Iâ€™ve played some drop shot par 3s on my Top 100 quest but the 8th hole at The Quarry may take the cake. Iâ€™m not big on heights and I felt like I was standing on the edge of the cliff here. This hole played 138 yards from the blue tees and I hit a nice little 120 yard shot into the bunker on the right. There was more trouble after that and this hole was ultimately not kind to my scorecard. Isnâ€™t it funny how the simple looking short par 3s can just wreak havoc!
The 10th hole is a reachable par 5 that played 488 yards from the Blue tees. The photo below is of the 10th green which is not overly large. Combining the small green with the hazard danger on the right it’s best to be accurate if going for this green in two. Be sure to enlarge the photo below with a click and note the waterfall to the right of the green. It’s pretty tough to do waterfalls well on a golf course, but Fazio got it right with this one. I thought this feature fit perfectly with the overall vibe of the course and was better than any other waterfalls I’ve seen.
With the mountain backdrop, elevated tee box, and the generous grass plantings I think the photo below is another one that really captures the feel of the The Quarry at La Quinta. This hole is the 13th which is a 340 yard par 4 from the blue tees.
Below is a nice vista taken from the 16th tee. This hole is a 430 yard par 4 from the blue tees. Again, note the width of the driving area. This hole is long on the card, but plays straight downhill, so that helps to shorten it up a little bit.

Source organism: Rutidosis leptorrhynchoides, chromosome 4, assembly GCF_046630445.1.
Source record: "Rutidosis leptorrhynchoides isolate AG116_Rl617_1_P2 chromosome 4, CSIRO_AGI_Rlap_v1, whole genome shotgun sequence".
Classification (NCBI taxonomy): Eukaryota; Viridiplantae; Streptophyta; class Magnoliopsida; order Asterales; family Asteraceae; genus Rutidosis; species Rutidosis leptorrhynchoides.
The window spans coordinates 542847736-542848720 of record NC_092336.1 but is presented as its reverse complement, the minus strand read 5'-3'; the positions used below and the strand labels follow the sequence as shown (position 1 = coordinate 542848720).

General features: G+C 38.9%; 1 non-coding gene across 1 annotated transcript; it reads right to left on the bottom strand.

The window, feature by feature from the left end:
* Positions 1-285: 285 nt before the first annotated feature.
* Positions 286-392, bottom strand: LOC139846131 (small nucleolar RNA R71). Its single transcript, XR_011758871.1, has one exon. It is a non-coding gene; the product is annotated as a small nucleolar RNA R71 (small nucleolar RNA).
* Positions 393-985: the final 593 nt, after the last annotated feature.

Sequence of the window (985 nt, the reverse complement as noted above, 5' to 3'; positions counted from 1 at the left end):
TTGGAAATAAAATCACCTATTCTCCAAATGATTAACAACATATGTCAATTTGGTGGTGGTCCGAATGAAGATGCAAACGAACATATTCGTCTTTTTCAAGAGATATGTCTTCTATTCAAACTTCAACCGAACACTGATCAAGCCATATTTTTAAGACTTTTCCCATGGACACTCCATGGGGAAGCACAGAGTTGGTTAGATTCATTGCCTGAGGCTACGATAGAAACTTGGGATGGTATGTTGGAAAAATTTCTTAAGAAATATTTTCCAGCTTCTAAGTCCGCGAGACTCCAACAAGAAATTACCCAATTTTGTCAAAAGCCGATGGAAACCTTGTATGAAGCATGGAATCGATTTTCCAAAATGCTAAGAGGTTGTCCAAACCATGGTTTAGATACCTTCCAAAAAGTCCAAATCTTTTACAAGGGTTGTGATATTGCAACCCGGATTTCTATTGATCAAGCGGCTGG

The 18th hole (green pictured below) is a tough finisher at 425 yards and playing to a par of 4. Depending on where the days hole location is and drive is hit, water can come significantly into play on the approach shot.
During the course of our game I discovered that Derek and I had a bunch of common interests and I really had a great time playing with him. I love a leisurely game with a great playing partner and great conversation, so I was having a blast. Once we finished Derek asked if I wanted to take a quick tour of the short course. Note that I do not call this course the â€śpar 3â€ť course because there is certainly more too it than just your basic par 3 layout.
Below are a couple of photos of the short course.
To be brief, the short course is amazing! This is not an afterthought that was created because there was land left over. This is a well thought out, well designed and beautifully maintained short nine hole golf course. The course is designed with your typical par 3 holes, but what is unique is that they were laid out in such a way that a couple of greens could be played from alternate teeing grounds as par 4s. This is a really clever and creative variation from your typical short course. I was a huge fan. I still had a two hour drive back to Los Angeles and I was running on empty after my three hours of sleep, so we didnâ€™t play the course, but it sure looks like it would have been a whole lot of fun.
My experience at The Quarry at La Quinta wildly exceeded my expectations. Iâ€™m not an enormous fan of desert golf so I wasnâ€™t expecting to discover a course that really spoke to me or that I found unique. It was a very pleasant surprise to find that this is NOT your typical desert golf course. In my opinion the course is considerably more playable and infinitely more fun than any of the desert courses Iâ€™ve played previously.
What I really liked about The Quarry is that you have all the positives of desert golf like the beautiful surroundings and excellent weather, but you donâ€™t have the exceedingly penal golf course architecture usually found in desert golf courses. The course itself played more like what would be expected from a parkland style course . . . it just happens to be located in the desert. The bottom line is that The Quarry at La Quinta is a desert golf course for golfers who arenâ€™t fans of desert golf. In my travels Iâ€™ve not found anything quite like it which makes it unique in my book. Itâ€™s tough to get a game there, but if you can, its not to be missed!